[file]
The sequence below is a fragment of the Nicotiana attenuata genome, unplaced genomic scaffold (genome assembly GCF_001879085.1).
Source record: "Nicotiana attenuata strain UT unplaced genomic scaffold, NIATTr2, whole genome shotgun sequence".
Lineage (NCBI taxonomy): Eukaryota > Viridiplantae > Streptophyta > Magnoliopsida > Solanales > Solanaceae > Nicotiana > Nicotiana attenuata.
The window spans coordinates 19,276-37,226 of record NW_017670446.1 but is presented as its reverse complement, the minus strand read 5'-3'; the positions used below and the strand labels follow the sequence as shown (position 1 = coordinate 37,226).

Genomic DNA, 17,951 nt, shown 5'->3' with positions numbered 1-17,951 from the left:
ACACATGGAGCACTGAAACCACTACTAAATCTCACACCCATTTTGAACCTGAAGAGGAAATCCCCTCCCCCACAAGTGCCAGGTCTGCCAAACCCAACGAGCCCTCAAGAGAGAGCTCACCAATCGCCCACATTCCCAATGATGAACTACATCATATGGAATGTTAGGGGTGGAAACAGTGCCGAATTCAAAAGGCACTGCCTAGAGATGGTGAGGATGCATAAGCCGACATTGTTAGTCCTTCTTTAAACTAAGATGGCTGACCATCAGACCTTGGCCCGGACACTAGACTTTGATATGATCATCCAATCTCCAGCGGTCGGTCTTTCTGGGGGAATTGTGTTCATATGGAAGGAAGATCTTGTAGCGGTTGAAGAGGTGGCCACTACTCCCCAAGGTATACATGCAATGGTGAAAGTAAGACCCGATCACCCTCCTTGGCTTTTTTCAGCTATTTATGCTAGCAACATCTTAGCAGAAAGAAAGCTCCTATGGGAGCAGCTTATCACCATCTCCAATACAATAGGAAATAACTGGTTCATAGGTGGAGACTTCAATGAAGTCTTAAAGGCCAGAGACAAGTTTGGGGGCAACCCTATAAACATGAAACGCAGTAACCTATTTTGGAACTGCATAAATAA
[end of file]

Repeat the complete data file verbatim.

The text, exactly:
The sequence below is a fragment of the Nicotiana attenuata genome, unplaced genomic scaffold (genome assembly GCF_001879085.1).
Source record: "Nicotiana attenuata strain UT unplaced genomic scaffold, NIATTr2, whole genome shotgun sequence".
Lineage (NCBI taxonomy): Eukaryota > Viridiplantae > Streptophyta > Magnoliopsida > Solanales > Solanaceae > Nicotiana > Nicotiana attenuata.
The window spans coordinates 19,276-37,226 of record NW_017670446.1 but is presented as its reverse complement, the minus strand read 5'-3'; the positions used below and the strand labels follow the sequence as shown (position 1 = coordinate 37,226).

Genomic DNA, 17,951 nt, shown 5'->3' with positions numbered 1-17,951 from the left:
ACACATGGAGCACTGAAACCACTACTAAATCTCACACCCATTTTGAACCTGAAGAGGAAATCCCCTCCCCCACAAGTGCCAGGTCTGCCAAACCCAACGAGCCCTCAAGAGAGAGCTCACCAATCGCCCACATTCCCAATGATGAACTACATCATATGGAATGTTAGGGGTGGAAACAGTGCCGAATTCAAAAGGCACTGCCTAGAGATGGTGAGGATGCATAAGCCGACATTGTTAGTCCTTCTTTAAACTAAGATGGCTGACCATCAGACCTTGGCCCGGACACTAGACTTTGATATGATCATCCAATCTCCAGCGGTCGGTCTTTCTGGGGGAATTGTGTTCATATGGAAGGAAGATCTTGTAGCGGTTGAAGAGGTGGCCACTACTCCCCAAGGTATACATGCAATGGTGAAAGTAAGACCCGATCACCCTCCTTGGCTTTTTTCAGCTATTTATGCTAGCAACATCTTAGCAGAAAGAAAGCTCCTATGGGAGCAGCTTATCACCATCTCCAATACAATAGGAAATAACTGGTTCATAGGTGGAGACTTCAATGAAGTCTTAAAGGCCAGAGACAAGTTTGGGGGCAACCCTATAAACATGAAACGCAGTAACCTATTTTGGAACTGCATAAATAA